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Gastroenterology Research and Practice
Volume 2012 (2012), Article ID 642108, 7 pages
http://dx.doi.org/10.1155/2012/642108
Review Article

Pathogenesis of Hepatic Encephalopathy

1Department of Gastroenterology, Hepatology and Infectious Diseases, Jagiellonian University Medical College, Sniadeckich Street 5, 31-531 Krakow, Poland
2Department of Neurology, Jagiellonian University Medical College, Sniadeckich Street 5, 31-531 Krakow, Poland

Received 14 October 2012; Revised 16 November 2012; Accepted 16 November 2012

Academic Editor: Sergio Morini

Copyright © 2012 Irena Ciećko-Michalska et al. This is an open access article distributed under the Creative Commons Attribution License, which permits unrestricted use, distribution, and reproduction in any medium, provided the original work is properly cited.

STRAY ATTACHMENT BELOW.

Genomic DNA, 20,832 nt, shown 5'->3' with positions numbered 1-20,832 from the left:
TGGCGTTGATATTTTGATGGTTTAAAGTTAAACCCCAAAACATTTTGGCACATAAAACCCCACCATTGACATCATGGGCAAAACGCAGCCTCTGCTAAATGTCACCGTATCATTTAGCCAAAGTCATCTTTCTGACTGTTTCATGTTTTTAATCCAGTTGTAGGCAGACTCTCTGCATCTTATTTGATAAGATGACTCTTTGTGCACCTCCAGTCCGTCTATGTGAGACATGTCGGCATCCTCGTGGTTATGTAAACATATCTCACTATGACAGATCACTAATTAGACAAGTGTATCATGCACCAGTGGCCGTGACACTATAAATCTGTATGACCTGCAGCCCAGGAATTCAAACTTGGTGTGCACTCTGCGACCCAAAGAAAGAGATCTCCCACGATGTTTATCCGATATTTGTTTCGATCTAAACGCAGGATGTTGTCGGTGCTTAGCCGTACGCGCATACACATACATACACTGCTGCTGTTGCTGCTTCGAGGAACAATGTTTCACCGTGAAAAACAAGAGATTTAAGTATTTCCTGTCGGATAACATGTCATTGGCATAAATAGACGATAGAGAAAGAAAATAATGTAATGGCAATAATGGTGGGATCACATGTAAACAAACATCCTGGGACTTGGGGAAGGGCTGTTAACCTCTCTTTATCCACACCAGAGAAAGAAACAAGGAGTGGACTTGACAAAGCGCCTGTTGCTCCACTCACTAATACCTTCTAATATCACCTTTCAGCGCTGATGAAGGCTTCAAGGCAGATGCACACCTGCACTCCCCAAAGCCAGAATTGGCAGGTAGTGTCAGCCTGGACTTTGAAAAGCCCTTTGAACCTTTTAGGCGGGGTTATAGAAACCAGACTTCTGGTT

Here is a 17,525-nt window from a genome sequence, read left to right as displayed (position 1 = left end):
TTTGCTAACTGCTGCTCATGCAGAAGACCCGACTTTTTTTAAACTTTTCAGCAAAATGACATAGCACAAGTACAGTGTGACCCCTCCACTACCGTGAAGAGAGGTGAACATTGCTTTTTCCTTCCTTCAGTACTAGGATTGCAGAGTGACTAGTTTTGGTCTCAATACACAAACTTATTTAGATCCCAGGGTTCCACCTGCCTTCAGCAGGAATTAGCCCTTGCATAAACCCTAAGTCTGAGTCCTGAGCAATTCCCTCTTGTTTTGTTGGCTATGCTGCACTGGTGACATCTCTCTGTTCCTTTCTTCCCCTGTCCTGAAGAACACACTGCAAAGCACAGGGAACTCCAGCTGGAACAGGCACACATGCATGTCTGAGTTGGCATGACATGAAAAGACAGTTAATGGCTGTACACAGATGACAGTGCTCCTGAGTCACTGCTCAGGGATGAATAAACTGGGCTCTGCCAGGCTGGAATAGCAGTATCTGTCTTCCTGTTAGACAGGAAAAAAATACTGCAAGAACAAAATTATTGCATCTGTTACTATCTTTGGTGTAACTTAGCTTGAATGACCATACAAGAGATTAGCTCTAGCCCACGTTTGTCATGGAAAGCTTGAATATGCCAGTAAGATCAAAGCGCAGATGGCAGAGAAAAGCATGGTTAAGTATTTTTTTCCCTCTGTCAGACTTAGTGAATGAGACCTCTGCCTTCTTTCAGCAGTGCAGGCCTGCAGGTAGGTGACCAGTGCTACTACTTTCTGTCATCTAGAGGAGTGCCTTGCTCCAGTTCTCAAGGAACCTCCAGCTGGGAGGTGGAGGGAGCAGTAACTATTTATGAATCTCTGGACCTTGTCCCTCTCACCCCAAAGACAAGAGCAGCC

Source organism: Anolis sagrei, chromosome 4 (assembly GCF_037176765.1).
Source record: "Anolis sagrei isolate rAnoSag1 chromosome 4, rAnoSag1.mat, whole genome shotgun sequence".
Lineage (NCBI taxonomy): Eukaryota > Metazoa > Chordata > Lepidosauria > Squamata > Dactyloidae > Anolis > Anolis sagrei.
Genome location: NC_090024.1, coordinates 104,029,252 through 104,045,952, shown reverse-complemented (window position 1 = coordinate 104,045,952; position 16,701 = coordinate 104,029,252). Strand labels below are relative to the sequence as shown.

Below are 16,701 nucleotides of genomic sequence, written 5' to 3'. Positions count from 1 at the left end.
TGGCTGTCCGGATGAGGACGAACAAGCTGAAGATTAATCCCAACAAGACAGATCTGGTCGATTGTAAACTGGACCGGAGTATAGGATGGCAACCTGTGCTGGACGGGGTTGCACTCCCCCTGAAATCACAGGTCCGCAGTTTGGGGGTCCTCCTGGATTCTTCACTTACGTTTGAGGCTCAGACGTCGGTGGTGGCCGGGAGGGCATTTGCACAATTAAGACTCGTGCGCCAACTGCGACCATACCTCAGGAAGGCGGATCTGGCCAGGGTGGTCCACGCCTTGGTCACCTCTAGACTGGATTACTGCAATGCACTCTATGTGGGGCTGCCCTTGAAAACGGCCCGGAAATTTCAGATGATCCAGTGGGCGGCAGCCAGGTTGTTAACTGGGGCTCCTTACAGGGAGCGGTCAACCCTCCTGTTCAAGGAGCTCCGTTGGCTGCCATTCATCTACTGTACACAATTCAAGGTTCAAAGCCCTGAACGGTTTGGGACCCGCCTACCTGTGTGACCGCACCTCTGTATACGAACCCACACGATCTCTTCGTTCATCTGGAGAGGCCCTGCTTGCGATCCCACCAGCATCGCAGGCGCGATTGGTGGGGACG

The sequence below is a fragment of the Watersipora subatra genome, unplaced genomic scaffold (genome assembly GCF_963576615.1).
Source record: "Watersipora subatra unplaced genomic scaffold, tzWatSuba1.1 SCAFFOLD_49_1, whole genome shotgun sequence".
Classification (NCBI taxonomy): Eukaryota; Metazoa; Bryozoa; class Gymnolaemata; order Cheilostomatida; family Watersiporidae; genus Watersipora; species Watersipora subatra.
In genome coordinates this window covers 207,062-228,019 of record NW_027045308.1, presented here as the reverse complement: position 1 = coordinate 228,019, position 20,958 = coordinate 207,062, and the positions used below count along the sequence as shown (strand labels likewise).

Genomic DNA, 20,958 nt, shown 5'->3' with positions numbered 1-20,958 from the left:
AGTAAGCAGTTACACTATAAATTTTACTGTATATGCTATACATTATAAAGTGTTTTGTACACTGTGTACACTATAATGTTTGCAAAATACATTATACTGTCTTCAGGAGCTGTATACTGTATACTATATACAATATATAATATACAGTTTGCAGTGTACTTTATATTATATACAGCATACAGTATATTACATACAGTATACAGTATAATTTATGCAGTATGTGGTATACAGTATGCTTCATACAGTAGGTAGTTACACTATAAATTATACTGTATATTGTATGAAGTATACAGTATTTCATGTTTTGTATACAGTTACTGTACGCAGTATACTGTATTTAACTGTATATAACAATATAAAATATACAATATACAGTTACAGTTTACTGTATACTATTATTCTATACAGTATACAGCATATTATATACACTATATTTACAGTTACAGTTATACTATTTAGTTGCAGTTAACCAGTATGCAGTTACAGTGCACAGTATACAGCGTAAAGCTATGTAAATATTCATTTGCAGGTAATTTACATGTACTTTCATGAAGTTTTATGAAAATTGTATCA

Abstract

Hepatic encephalopathy can be a serious complication of acute liver failure and chronic liver diseases, predominantly liver cirrhosis. Hyperammonemia plays the most important role in the pathogenesis of hepatic encephalopathy. The brain-blood barrier disturbances, changes in neurotransmission, neuroinflammation, oxidative stress, GABA-ergic or benzodiazepine pathway abnormalities, manganese neurotoxicity, brain energetic disturbances, and brain blood flow abnormalities are considered to be involved in the development of hepatic encephalopathy. The influence of small intestine bacterial overgrowth (SIBO) on the induction of minimal hepatic encephalopathy is recently emphasized. The aim of this paper is to present the current views on the pathogenesis of hepatic encephalopathy.